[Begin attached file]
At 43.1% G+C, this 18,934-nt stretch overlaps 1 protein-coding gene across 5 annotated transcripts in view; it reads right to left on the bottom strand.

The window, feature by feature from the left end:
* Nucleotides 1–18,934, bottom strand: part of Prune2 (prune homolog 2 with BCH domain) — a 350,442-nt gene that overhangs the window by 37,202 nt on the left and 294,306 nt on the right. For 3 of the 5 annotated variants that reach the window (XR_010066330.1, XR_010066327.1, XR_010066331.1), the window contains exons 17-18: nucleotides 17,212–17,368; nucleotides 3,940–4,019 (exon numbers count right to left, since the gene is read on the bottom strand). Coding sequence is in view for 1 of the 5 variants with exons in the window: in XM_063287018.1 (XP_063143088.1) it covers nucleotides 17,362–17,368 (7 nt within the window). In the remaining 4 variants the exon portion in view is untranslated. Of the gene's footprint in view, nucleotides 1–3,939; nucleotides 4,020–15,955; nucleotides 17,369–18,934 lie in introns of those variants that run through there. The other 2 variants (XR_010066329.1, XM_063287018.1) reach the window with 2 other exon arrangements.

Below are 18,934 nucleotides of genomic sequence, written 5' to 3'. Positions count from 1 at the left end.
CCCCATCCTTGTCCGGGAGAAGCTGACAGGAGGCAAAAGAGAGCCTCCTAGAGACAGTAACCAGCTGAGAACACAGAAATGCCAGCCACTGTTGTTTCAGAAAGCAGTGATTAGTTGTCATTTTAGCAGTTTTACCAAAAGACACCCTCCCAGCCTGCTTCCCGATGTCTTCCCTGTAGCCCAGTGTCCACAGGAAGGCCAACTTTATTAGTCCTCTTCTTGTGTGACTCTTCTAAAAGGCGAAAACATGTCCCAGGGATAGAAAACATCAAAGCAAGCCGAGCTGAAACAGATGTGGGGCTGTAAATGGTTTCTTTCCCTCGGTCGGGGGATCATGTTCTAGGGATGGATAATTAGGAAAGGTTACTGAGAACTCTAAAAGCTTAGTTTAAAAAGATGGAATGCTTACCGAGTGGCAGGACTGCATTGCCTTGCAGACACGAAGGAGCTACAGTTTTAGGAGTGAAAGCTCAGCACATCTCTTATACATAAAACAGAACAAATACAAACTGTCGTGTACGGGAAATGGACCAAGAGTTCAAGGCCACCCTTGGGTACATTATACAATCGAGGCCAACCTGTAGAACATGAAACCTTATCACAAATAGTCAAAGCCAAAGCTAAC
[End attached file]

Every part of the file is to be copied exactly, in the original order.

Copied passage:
At 43.1% G+C, this 18,934-nt stretch overlaps 1 protein-coding gene across 5 annotated transcripts in view; it reads right to left on the bottom strand.

The window, feature by feature from the left end:
* Nucleotides 1–18,934, bottom strand: part of Prune2 (prune homolog 2 with BCH domain) — a 350,442-nt gene that overhangs the window by 37,202 nt on the left and 294,306 nt on the right. For 3 of the 5 annotated variants that reach the window (XR_010066330.1, XR_010066327.1, XR_010066331.1), the window contains exons 17-18: nucleotides 17,212–17,368; nucleotides 3,940–4,019 (exon numbers count right to left, since the gene is read on the bottom strand). Coding sequence is in view for 1 of the 5 variants with exons in the window: in XM_063287018.1 (XP_063143088.1) it covers nucleotides 17,362–17,368 (7 nt within the window). In the remaining 4 variants the exon portion in view is untranslated. Of the gene's footprint in view, nucleotides 1–3,939; nucleotides 4,020–15,955; nucleotides 17,369–18,934 lie in introns of those variants that run through there. The other 2 variants (XR_010066329.1, XM_063287018.1) reach the window with 2 other exon arrangements.

Below are 18,934 nucleotides of genomic sequence, written 5' to 3'. Positions count from 1 at the left end.
CCCCATCCTTGTCCGGGAGAAGCTGACAGGAGGCAAAAGAGAGCCTCCTAGAGACAGTAACCAGCTGAGAACACAGAAATGCCAGCCACTGTTGTTTCAGAAAGCAGTGATTAGTTGTCATTTTAGCAGTTTTACCAAAAGACACCCTCCCAGCCTGCTTCCCGATGTCTTCCCTGTAGCCCAGTGTCCACAGGAAGGCCAACTTTATTAGTCCTCTTCTTGTGTGACTCTTCTAAAAGGCGAAAACATGTCCCAGGGATAGAAAACATCAAAGCAAGCCGAGCTGAAACAGATGTGGGGCTGTAAATGGTTTCTTTCCCTCGGTCGGGGGATCATGTTCTAGGGATGGATAATTAGGAAAGGTTACTGAGAACTCTAAAAGCTTAGTTTAAAAAGATGGAATGCTTACCGAGTGGCAGGACTGCATTGCCTTGCAGACACGAAGGAGCTACAGTTTTAGGAGTGAAAGCTCAGCACATCTCTTATACATAAAACAGAACAAATACAAACTGTCGTGTACGGGAAATGGACCAAGAGTTCAAGGCCACCCTTGGGTACATTATACAATCGAGGCCAACCTGTAGAACATGAAACCTTATCACAAATAGTCAAAGCCAAAGCTAAC